Manchester Life lodges 118-home Eliza Yard plan

The eight-storey apartment block on the corner of Poland Street and Jersey Street forms part of the ongoing regeneration of Ancoats in Manchester. 

The 118-home Eliza Yard is to be delivered by investor and developer Manchester Life, a joint venture between the city council and Manchester City FC owner and investor, Abu Dhabi United Group. 

Buttress Architects designed the scheme and Deloitte Real Estate is the planning consultant. A planning application for the project has been submitted to Manchester City Council. 

As well as a mix of one-, two- and three-bedroom flats, the development also features 5,800 sq ft of commercial space and a residents’ garden. 

Eliza Yard was one of four projects in and around Ancoats and New Islington to be unveiled last month. The others were: 

– Downley Drive, Great Places’ 68-home development on the corner of St Vincent Street and Woodward Place, close to the Rochdale Canal 

– Ancoats Mobility Hub, an emerging concept of a shared car and cycle parking facility for residents and visitors, located on land between Poland Street and Ancoats Green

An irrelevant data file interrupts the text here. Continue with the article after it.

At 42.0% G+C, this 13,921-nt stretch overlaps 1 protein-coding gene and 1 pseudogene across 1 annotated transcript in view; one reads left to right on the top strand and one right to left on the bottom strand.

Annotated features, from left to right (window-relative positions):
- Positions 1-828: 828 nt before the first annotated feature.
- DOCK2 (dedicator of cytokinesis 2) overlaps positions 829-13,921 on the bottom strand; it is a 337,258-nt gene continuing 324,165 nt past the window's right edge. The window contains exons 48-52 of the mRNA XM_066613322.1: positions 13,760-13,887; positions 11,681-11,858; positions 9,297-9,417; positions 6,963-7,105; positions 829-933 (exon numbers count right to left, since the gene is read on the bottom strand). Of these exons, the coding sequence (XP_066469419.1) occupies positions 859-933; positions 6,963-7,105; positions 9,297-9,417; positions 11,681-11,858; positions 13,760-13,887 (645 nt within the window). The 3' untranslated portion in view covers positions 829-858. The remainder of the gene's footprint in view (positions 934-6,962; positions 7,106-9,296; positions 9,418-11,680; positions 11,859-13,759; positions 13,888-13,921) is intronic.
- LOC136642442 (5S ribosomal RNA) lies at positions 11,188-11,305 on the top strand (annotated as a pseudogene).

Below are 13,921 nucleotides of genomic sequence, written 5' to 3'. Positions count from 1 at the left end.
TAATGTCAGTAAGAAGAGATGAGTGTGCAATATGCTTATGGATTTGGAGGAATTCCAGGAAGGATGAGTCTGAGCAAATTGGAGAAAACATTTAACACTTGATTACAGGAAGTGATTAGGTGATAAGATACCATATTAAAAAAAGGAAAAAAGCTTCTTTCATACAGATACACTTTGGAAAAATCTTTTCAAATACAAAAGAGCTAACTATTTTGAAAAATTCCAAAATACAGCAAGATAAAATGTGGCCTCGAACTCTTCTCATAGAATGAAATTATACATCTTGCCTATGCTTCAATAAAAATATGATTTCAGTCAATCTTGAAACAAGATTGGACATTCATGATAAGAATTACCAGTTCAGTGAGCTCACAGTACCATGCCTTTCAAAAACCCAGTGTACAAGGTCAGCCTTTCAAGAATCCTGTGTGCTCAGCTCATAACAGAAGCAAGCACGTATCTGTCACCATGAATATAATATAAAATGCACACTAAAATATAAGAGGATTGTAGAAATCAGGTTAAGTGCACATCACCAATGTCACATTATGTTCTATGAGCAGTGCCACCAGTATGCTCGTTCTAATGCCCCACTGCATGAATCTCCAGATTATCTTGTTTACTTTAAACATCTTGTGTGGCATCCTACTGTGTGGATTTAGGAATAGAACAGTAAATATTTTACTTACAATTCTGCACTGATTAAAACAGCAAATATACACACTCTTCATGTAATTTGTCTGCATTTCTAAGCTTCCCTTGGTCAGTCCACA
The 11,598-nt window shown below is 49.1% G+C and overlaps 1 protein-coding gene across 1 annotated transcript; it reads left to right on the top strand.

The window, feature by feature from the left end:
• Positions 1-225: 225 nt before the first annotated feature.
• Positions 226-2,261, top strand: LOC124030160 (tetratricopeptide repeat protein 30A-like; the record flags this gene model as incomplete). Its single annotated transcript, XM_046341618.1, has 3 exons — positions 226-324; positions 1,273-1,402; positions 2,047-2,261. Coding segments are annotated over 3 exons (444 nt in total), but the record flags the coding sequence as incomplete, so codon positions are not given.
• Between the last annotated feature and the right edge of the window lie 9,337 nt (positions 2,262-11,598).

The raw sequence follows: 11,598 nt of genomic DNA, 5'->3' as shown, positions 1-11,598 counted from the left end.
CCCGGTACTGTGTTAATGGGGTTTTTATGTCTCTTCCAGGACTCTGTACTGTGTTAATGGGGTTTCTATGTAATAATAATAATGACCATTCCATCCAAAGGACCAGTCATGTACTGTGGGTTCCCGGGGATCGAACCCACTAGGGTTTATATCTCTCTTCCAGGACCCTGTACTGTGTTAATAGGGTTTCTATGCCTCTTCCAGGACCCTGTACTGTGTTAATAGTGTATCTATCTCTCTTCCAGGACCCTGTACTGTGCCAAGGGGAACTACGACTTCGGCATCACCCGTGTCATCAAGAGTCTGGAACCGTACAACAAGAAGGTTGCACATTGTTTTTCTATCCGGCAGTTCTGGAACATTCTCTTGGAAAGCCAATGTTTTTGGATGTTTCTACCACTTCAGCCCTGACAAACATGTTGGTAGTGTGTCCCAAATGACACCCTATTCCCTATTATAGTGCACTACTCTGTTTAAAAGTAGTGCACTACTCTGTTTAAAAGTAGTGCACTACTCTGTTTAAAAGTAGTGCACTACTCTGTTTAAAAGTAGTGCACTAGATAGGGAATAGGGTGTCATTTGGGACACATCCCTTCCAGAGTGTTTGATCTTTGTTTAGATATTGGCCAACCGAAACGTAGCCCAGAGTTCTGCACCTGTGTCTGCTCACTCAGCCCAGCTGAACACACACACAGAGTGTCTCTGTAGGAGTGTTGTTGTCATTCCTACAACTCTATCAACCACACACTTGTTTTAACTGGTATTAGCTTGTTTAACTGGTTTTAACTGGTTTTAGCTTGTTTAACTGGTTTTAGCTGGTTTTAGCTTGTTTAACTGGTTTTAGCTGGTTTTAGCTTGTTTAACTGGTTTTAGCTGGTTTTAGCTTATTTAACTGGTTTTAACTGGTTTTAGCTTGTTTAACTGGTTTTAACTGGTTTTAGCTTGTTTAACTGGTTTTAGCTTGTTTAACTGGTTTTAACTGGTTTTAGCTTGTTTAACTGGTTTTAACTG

– Ancoats Dispensary, Great Places’ redevelopment of the grade two-listed building on Old Mill Street into 39 one- and two-bedroom apartments for affordable rent. 

A planning application for the dispensary scheme was lodged with Manchester City Council earlier this month. 

Eliza Yard is to be located next to City Court Trading Estate, which HBD bought from Urban Splash for £5.8m earlier this month, as revealed by Place North West. 

City Court Trading Estate has scope to be redeveloped into a 217-home residential scheme. 

The project team for Eliza Yard includes Planit-IE as the landscape architect, Buro Happold as the M&E consultant, Curtins as the structural engineer, project manager Mace, and transport consultant Hydrock. 

Turner & Townsend is the cost consultant, Sandy Brown is the acoustic consultant, the fire engineering consultant is Hoare Lea, and Counter Context is leading on consultation and engagement. 

Your Comments

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I remember when “Mobility Hubs” were called “car parks with a bit of cycle storage”

By Nostalgia

Boring design with no merit.

A shame as this is a £400/ft2 area and could be made much better.

By Observer

Disappointing to see the lack of public realm being proposed by Manchester Life. Ancoats is drowning in a sea of tarmac.

By Anonymous

I just don’t understand the comments. Either people don’t read the plans properly, or they’re determined to be upset? This is part of a master plan to expand and create active frontage to Ancoats green, increasing green space. Ancoats will always be a high density area, it’s a part of the city.

The mobility hub is much more than a car park. Go and read about it.


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